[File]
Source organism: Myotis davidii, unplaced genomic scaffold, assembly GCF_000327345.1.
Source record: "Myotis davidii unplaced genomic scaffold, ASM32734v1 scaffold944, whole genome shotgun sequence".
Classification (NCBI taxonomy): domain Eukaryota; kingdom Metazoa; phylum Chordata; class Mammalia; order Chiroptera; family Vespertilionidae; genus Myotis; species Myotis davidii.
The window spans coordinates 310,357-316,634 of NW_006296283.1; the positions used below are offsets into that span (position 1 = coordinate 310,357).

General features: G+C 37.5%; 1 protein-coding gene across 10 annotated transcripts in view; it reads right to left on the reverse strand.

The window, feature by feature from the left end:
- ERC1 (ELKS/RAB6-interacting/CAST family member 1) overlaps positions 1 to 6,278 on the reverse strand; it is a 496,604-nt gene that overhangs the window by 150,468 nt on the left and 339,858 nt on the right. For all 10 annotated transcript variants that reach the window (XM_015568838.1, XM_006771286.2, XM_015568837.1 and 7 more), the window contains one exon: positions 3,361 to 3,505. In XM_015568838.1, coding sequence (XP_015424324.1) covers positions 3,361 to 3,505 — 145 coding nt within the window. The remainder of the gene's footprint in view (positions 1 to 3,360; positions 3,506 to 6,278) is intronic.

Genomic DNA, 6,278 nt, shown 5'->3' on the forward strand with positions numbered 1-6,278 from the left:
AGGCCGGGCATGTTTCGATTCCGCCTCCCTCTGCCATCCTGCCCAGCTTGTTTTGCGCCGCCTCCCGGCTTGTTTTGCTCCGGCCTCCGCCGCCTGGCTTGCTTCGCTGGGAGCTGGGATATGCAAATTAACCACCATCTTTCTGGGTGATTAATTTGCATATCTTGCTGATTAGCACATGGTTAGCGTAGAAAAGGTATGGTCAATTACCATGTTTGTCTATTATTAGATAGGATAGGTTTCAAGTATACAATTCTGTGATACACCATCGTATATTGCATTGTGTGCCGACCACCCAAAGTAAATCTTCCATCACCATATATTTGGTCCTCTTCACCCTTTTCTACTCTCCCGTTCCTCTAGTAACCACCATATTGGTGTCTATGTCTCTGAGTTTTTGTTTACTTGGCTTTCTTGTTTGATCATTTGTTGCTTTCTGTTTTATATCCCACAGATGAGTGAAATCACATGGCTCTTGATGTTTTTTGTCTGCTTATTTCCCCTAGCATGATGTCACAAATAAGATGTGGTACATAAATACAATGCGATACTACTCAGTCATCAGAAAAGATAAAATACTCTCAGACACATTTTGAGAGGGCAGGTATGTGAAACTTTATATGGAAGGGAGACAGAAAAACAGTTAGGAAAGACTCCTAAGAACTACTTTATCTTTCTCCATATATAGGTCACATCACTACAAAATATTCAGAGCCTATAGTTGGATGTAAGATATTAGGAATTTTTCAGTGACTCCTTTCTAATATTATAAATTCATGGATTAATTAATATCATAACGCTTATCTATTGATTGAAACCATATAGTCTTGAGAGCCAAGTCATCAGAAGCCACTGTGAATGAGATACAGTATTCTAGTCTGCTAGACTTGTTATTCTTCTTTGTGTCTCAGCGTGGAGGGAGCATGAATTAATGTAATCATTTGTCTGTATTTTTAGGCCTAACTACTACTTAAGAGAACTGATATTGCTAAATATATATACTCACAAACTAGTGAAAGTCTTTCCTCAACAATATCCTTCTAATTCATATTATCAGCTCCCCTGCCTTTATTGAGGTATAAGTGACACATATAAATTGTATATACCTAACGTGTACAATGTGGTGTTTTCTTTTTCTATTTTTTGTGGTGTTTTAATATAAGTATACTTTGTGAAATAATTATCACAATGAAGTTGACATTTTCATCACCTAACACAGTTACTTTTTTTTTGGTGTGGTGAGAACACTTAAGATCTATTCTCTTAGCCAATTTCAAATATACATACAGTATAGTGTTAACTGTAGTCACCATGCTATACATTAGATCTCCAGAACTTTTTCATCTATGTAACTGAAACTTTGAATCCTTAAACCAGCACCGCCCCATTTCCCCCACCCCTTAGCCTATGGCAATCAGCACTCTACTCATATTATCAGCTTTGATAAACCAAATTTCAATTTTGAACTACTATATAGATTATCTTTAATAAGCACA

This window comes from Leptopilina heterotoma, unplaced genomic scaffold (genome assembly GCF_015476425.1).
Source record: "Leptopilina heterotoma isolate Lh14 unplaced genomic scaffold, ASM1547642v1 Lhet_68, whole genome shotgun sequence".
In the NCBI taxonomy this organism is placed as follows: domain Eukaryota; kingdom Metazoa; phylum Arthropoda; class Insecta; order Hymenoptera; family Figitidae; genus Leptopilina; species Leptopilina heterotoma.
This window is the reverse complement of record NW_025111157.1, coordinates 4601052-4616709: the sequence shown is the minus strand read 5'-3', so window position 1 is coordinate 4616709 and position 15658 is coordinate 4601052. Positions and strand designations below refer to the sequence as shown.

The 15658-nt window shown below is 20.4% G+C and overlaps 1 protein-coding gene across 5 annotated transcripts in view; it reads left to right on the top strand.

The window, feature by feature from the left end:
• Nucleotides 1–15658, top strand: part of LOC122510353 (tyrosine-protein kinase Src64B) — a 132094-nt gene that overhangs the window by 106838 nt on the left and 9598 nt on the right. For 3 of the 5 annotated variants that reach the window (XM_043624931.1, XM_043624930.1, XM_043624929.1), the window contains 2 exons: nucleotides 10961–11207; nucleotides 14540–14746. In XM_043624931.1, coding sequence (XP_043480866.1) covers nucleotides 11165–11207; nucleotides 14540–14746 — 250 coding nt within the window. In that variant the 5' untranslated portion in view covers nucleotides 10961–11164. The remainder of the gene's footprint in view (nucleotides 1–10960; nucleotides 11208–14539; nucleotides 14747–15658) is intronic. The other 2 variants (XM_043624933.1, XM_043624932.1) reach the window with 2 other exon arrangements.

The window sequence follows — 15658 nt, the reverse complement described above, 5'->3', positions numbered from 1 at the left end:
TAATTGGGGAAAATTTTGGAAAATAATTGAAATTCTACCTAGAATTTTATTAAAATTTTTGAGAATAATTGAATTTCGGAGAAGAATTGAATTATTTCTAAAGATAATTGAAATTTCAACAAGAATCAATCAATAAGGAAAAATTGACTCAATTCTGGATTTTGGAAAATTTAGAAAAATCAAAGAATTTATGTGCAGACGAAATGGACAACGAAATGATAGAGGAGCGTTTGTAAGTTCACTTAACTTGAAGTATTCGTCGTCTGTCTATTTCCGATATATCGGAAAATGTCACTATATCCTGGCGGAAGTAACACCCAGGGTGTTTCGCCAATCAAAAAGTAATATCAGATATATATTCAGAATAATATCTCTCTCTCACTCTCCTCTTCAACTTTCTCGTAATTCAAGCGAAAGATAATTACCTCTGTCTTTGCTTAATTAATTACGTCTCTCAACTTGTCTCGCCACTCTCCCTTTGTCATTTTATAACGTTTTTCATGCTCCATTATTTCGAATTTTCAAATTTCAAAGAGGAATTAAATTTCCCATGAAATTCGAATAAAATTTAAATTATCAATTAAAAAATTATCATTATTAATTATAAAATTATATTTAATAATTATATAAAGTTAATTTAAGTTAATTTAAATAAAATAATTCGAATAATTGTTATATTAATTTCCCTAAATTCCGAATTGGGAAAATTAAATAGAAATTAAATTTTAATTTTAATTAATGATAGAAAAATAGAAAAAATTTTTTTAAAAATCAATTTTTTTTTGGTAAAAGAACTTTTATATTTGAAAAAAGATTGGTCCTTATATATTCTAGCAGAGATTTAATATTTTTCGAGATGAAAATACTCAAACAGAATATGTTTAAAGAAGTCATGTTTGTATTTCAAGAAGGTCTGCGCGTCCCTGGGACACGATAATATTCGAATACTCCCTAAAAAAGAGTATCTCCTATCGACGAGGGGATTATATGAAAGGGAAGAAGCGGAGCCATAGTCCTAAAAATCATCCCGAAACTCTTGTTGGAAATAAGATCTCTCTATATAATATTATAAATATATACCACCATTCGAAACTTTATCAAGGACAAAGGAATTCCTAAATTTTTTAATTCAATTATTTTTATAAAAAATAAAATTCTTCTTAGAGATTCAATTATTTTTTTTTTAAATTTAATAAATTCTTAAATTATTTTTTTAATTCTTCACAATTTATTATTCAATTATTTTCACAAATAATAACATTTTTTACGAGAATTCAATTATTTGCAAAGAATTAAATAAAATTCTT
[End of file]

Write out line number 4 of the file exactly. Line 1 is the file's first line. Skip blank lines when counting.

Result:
The window spans coordinates 310,357-316,634 of NW_006296283.1; the positions used below are offsets into that span (position 1 = coordinate 310,357).